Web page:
Leo Rautins believes that McBob's been on five teams in six years not because he's not talented or a handful in the locker room, but because he's ahead of his time, and coaches don't know how to use him. This is true in some ways. When you look at the teams he's played for, and more specifically, the coaches he's played for, it becomes clear that his skill set has never been exploited until this season. McBob can play in a strict system, but he shouldn't play in a strict system. McBob is most effective when left to his own devices, which, unfortunately for him, only used to happen at the end of the clock. In Charlotte, Mike Dunlap trusts him to orchestrate the offense from the perimeter or high post, and McBob has thrived in this role. He's a point forward, and teams have been reluctant to use him as such.
Another thing I noticed was that the Bobcats have this new "butt tapping" thing they do on defense. When a player wants to switch match-ups with another player because of a screen, a mismatch, or a defensive rotation, they've begun to tap each other on the butt. Now, while this may seem like a meaningless development, this is HUGE. It'd be one thing if the Bobcats were solid defensively. But they're not. And this "butt tapping" thing shows that they're not only committed to defense, but committed to playing together. I have no idea how Dunlap or Jordan or some other front office entity convinced the players to do this, but I frigging love it. The Bobcats' defense was phenomenal tonight, and this is a big reason why.
Next up, Mullens. I've always disliked Mullens because I've never been impressed with his defense, and his offense isn't good enough to compensate for his lack of defensive ability. However, the Mullens we saw tonight was encouraging. Sure, he only played 27 minutes. Sure, he only grabbed five rebounds. But he scored 25 points -- on ELEVEN shots. I've never seen Mullens as starting material, and I'm glad he's excelled coming off of the bench. The Bobcats' bench has been shallow for years, and Mullens gives them options they haven't had in a long time. Admittedly, I don't expect Mullens to continue to score this well. He's not a great 3-point shooter, and getting to the line 12 times is quite the aberration. Still, the Bobcats now have three decent scorers coming off of the bench in Mullens, Ben Gordon, and when he's healthy, Ramon Sessions.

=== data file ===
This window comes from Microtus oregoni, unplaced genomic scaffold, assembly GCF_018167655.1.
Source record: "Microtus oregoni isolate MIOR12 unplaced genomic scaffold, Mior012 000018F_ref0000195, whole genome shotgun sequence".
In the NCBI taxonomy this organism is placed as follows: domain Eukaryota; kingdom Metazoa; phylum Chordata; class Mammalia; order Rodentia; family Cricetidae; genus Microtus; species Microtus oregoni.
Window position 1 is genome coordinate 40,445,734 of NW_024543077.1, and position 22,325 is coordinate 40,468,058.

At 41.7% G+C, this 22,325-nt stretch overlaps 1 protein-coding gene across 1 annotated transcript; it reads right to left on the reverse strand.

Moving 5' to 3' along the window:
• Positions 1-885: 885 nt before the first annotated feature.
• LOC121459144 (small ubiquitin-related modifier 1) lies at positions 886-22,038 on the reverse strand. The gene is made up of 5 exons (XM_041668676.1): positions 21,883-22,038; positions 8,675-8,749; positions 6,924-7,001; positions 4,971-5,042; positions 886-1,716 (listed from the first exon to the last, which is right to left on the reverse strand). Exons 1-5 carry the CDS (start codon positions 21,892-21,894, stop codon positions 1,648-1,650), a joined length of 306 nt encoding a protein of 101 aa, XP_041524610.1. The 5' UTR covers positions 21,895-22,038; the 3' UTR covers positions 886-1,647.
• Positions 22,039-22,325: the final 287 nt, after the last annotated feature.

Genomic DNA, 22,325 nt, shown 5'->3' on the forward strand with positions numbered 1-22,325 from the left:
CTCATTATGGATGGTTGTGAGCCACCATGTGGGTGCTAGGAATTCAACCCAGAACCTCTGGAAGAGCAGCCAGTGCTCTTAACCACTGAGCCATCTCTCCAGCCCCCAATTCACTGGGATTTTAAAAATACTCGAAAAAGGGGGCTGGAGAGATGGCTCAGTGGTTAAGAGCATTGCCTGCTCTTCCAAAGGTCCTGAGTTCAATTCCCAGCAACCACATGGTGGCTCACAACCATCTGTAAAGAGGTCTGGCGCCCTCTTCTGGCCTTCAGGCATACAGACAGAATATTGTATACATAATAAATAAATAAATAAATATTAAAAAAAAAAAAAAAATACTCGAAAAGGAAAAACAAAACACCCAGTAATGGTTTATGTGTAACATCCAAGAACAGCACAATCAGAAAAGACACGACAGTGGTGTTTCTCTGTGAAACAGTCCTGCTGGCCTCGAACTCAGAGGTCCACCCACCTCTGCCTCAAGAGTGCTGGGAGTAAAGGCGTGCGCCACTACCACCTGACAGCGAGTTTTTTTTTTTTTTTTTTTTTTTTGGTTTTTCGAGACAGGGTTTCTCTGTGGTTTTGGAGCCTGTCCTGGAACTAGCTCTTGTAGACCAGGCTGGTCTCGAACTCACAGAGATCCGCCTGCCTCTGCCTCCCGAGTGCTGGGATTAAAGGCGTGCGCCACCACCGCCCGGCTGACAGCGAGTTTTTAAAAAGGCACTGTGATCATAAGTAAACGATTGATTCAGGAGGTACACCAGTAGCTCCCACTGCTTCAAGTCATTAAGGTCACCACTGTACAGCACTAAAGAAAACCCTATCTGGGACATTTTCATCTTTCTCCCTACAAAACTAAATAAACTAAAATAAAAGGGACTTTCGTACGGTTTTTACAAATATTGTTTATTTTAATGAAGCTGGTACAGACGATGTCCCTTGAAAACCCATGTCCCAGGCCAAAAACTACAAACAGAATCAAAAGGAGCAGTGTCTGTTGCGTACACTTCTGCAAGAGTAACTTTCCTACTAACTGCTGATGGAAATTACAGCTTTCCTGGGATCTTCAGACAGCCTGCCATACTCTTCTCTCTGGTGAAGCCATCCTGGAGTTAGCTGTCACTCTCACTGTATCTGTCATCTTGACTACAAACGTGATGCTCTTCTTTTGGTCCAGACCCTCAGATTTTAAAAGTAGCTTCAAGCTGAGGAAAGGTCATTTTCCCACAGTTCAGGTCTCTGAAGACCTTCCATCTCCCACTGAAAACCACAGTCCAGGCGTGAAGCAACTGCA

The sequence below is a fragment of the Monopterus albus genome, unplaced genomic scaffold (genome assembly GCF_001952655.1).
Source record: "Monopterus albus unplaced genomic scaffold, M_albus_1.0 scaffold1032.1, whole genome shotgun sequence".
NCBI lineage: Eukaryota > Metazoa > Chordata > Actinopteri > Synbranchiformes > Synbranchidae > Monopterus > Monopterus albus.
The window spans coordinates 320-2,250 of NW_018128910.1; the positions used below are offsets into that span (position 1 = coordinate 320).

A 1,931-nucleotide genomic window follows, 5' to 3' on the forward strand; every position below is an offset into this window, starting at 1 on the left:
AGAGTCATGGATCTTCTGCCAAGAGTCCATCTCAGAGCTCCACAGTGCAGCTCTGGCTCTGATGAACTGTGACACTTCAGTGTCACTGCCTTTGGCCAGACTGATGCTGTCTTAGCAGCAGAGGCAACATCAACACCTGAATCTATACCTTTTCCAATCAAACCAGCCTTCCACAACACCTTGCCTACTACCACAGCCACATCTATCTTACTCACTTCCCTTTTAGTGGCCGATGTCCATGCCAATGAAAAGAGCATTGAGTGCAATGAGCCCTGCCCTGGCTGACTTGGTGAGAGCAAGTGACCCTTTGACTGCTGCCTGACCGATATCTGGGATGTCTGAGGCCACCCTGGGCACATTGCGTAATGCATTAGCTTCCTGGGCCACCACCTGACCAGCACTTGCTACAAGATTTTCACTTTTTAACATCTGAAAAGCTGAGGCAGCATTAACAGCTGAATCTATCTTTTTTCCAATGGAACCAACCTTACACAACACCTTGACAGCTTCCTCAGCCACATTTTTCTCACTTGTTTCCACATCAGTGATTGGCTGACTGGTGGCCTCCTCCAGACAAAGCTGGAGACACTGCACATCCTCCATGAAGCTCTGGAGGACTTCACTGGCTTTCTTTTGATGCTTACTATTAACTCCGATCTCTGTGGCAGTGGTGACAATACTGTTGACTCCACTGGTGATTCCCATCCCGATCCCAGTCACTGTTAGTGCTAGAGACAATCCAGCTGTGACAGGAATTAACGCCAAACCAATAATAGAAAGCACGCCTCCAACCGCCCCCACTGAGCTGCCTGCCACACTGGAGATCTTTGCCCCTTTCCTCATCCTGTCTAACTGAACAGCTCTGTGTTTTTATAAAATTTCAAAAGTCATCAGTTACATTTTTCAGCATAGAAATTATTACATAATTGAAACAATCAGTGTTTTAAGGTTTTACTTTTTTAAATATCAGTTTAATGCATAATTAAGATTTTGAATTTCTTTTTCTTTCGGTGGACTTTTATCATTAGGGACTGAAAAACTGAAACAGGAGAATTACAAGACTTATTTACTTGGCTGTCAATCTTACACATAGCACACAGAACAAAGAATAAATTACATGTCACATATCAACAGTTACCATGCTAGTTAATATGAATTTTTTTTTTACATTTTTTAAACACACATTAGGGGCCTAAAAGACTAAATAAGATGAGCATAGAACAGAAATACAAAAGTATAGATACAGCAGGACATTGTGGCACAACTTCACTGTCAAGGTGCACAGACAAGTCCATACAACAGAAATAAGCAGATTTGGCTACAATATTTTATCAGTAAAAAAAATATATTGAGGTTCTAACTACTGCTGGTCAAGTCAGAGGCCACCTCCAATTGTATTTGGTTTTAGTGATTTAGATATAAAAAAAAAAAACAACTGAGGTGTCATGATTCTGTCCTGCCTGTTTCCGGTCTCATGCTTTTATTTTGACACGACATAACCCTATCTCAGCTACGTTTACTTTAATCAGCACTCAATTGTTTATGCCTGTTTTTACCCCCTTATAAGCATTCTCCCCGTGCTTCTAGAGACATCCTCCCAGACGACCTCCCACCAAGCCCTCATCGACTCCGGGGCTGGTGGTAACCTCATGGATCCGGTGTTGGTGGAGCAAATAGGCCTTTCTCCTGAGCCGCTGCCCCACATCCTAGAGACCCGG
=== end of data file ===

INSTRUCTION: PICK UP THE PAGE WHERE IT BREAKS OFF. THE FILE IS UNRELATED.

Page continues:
All in all, this game was a pleasure to watch. Many times this season, Ben has sent me texts saying "Sorry for assigning you that game" when the Bobcats get blown out by 35 points. I usually get those games. But tonight, I was blessed with a great game, and one that looks to give the Bobcats some momentum going forward.
I can always nitpick and complain about this team. Always. But I won't. It doesn't feel right. The team came out with a great win over a quality opponent, and finally have a winning streak.
The future looks brighter than it usually does.